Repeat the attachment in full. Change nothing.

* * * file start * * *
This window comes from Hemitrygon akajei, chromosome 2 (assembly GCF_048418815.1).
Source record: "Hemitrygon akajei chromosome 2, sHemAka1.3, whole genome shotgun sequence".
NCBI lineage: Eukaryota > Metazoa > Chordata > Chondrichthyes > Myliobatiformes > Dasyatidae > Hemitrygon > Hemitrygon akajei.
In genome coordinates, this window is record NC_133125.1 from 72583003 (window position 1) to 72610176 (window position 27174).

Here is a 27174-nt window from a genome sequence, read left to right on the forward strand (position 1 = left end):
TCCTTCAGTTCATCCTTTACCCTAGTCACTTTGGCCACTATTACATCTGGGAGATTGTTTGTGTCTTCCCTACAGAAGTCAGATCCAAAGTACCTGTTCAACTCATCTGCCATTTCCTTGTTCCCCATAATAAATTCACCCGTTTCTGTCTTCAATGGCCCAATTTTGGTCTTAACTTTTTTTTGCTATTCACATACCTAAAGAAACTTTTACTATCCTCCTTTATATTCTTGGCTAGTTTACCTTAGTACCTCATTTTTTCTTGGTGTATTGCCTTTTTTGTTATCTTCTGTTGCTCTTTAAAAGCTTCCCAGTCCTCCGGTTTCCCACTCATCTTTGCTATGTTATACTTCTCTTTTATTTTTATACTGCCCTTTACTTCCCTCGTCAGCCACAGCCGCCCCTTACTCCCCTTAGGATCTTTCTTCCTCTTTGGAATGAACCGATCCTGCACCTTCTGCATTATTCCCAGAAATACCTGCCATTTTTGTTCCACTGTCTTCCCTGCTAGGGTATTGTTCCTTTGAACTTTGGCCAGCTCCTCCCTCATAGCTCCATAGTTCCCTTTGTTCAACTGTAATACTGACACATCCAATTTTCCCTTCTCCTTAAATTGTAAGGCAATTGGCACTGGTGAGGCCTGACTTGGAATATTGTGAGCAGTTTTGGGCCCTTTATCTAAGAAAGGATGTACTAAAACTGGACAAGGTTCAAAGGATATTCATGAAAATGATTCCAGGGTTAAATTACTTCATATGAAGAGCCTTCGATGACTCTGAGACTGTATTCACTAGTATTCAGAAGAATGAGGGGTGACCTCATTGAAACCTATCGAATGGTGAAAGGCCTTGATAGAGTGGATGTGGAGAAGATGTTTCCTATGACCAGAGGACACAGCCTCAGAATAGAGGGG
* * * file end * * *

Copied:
This window comes from Hemitrygon akajei, chromosome 2 (assembly GCF_048418815.1).
Source record: "Hemitrygon akajei chromosome 2, sHemAka1.3, whole genome shotgun sequence".
NCBI lineage: Eukaryota > Metazoa > Chordata > Chondrichthyes > Myliobatiformes > Dasyatidae > Hemitrygon > Hemitrygon akajei.
In genome coordinates, this window is record NC_133125.1 from 72583003 (window position 1) to 72610176 (window position 27174).

Here is a 27174-nt window from a genome sequence, read left to right on the forward strand (position 1 = left end):
TCCTTCAGTTCATCCTTTACCCTAGTCACTTTGGCCACTATTACATCTGGGAGATTGTTTGTGTCTTCCCTACAGAAGTCAGATCCAAAGTACCTGTTCAACTCATCTGCCATTTCCTTGTTCCCCATAATAAATTCACCCGTTTCTGTCTTCAATGGCCCAATTTTGGTCTTAACTTTTTTTTGCTATTCACATACCTAAAGAAACTTTTACTATCCTCCTTTATATTCTTGGCTAGTTTACCTTAGTACCTCATTTTTTCTTGGTGTATTGCCTTTTTTGTTATCTTCTGTTGCTCTTTAAAAGCTTCCCAGTCCTCCGGTTTCCCACTCATCTTTGCTATGTTATACTTCTCTTTTATTTTTATACTGCCCTTTACTTCCCTCGTCAGCCACAGCCGCCCCTTACTCCCCTTAGGATCTTTCTTCCTCTTTGGAATGAACCGATCCTGCACCTTCTGCATTATTCCCAGAAATACCTGCCATTTTTGTTCCACTGTCTTCCCTGCTAGGGTATTGTTCCTTTGAACTTTGGCCAGCTCCTCCCTCATAGCTCCATAGTTCCCTTTGTTCAACTGTAATACTGACACATCCAATTTTCCCTTCTCCTTAAATTGTAAGGCAATTGGCACTGGTGAGGCCTGACTTGGAATATTGTGAGCAGTTTTGGGCCCTTTATCTAAGAAAGGATGTACTAAAACTGGACAAGGTTCAAAGGATATTCATGAAAATGATTCCAGGGTTAAATTACTTCATATGAAGAGCCTTCGATGACTCTGAGACTGTATTCACTAGTATTCAGAAGAATGAGGGGTGACCTCATTGAAACCTATCGAATGGTGAAAGGCCTTGATAGAGTGGATGTGGAGAAGATGTTTCCTATGACCAGAGGACACAGCCTCAGAATAGAGGGG